Zimbabwe's military said Wednesday that it is now in charge of the country in a move allegedly targeted at "criminals" around President Robert Mugabe.In a statement broadcast live on the state-run Zimbabwe Television in the early hours of Wednesday, a Zimbabwe Defence Forces officer called Sibusiso Moyo however said Mugabe was safe.
Earlier, explosions and gunfire were heard in northern suburbs of the capital, including shots near 93-year-old President Robert Mugabe's private residence.
The U.S. ambassador in Zimbabwe has instructed all employees to remain home on Wednesday due to "ongoing political uncertainty", the embassy said in a statement on its website amid speculation about a coup.
He said Mr. Mugabe and his family were "safe and sound, and their security is guaranteed".
The US State Department said it was "closely monitoring" the situation in Zimbabwe and urged all parties to resolve disputes "calmly and peacefully".
The Zanu-PF party said Gen Chiwenga's comments were "calculated to disturb national peace..."
It didn't help that on Tuesday, a handful of tanks and military vehicles were seen near the capital city Harare.
The US embassy in Harare has announced it will be closed on November 15 and there are reports it has advised US citizens in the region to shelter in place.
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The attacks, which had the backing of President Mugabe, eventually led to the dismissal of the former vice president, who has strong backing from the military.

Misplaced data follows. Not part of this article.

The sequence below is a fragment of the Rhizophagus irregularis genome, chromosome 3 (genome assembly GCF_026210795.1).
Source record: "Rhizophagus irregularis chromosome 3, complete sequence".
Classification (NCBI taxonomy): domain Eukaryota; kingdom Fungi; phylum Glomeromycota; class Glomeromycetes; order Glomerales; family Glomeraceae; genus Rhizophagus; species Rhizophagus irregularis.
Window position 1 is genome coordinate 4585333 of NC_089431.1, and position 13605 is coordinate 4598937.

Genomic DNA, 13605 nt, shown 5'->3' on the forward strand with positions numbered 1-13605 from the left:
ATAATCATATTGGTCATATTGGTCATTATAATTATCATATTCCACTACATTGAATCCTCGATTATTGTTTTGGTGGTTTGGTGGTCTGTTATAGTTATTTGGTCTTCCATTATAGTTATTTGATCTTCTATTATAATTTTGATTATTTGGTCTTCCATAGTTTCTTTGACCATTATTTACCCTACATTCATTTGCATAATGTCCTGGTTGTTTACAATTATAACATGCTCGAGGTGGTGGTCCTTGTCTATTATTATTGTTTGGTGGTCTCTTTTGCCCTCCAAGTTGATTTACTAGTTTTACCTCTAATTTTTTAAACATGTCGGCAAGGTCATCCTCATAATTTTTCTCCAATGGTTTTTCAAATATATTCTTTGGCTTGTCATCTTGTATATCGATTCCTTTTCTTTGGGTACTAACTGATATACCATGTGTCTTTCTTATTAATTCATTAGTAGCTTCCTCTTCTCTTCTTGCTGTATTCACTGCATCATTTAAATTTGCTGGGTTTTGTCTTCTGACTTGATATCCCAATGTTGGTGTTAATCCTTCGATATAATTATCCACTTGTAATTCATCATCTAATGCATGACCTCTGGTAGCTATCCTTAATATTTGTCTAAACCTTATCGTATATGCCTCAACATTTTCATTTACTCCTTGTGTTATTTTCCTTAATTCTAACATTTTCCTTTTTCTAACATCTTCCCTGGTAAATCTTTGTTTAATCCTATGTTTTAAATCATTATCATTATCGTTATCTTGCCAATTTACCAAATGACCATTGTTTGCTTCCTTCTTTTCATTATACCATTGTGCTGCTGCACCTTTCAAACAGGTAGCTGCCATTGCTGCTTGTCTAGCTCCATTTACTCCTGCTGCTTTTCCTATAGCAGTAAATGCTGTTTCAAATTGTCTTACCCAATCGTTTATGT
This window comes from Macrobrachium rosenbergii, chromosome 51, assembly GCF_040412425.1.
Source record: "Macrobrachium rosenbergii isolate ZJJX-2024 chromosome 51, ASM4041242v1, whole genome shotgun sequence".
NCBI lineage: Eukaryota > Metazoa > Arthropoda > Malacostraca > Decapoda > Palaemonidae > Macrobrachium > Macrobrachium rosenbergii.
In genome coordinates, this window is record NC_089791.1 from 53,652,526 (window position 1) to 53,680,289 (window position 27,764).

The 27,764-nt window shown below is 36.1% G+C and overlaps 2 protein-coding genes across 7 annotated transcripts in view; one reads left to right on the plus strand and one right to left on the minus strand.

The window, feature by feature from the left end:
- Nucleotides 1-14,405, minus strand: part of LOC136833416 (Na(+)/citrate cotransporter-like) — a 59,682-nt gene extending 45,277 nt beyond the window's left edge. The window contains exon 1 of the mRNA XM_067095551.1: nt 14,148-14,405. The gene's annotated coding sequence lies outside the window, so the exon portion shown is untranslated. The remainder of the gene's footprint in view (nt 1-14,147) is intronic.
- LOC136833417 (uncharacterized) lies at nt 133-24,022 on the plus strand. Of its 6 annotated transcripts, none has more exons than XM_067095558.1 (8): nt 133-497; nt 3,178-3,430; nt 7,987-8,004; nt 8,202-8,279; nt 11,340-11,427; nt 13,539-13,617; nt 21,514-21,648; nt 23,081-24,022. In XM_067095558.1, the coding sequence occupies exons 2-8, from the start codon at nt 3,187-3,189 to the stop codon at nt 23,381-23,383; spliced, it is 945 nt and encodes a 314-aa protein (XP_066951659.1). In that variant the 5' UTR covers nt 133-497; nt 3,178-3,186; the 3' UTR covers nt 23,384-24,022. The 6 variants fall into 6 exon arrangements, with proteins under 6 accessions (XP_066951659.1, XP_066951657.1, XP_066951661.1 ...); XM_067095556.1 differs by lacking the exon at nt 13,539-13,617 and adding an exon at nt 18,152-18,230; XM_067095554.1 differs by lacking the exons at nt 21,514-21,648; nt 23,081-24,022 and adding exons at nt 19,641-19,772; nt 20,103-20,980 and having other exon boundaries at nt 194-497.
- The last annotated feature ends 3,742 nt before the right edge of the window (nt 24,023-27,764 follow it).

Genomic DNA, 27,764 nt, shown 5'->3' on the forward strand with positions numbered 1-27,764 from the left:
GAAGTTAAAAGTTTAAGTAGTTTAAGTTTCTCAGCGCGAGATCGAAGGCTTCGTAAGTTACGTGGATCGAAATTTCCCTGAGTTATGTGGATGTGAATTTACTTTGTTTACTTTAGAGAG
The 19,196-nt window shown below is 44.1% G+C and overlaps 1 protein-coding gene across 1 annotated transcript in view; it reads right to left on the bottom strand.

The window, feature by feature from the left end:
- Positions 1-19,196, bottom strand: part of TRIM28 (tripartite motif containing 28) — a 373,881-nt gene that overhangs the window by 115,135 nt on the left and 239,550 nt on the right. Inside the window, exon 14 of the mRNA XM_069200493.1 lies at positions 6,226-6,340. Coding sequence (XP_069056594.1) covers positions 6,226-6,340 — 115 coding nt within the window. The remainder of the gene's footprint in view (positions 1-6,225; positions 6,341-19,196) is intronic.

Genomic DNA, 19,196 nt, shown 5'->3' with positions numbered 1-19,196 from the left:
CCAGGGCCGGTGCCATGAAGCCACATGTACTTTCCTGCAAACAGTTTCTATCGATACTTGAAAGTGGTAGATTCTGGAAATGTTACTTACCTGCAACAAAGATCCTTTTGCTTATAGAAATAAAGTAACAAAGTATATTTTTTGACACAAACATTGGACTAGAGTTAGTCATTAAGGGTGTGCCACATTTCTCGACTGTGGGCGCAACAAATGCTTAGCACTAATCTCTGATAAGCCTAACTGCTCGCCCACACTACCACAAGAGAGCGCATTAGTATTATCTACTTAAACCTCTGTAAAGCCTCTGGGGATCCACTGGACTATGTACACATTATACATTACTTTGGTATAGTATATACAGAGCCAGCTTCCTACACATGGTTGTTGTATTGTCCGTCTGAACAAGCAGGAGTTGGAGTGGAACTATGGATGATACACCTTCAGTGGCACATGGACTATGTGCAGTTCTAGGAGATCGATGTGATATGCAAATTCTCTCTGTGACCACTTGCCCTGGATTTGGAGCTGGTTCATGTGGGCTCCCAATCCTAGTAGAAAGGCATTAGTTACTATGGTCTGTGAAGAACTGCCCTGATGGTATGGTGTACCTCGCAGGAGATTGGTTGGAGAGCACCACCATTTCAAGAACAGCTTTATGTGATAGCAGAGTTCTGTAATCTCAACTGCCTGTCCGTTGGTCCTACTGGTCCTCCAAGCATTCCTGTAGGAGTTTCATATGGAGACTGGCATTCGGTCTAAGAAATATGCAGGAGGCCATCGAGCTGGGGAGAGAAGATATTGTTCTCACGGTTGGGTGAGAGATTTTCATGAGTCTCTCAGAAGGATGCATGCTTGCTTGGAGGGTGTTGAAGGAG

A long-running political struggle over who will succeed Mugabe, who has been in power since the country gained independence from Britain in 1980, has been slowly escalating.
Concerns grew on Tuesday after soldiers seized Zimbabwe's state broadcast ZBC in response to accusations by the ruling ZANU-PF party that the head of the military had committed treason.
Mugabe - the world's oldest head of state - last week fired Vice President Emmerson Mnangagwa and accused him of plotting to take power, including through witchcraft.
The leader of Zanu-PF's youth wing, Kudzai Chipanga, told reporters: "It is our country and future at stake and we will not let any individual military man interfere with the leader of the party and legitimately voted president of this country".
It appears the trigger of the army action was the sacking last week of Mr Mugabe's once loyal deputy, Vice-President Mnangagwa. A potential flashpoint could come next week, when supporters of Mnangagwa plan to march against Mugabe in Harare.
For decades general Mnangagwa, known as the Crocodile, was at President Mugabe of Zimbabwe's side, an ally who was relied on to do the dirty work and was described as the one person more feared than his boss.
In an address to the nation, an army spokesman said the military is targeting "criminals" around Mugabe, and sought to reassure the country that order will be restored.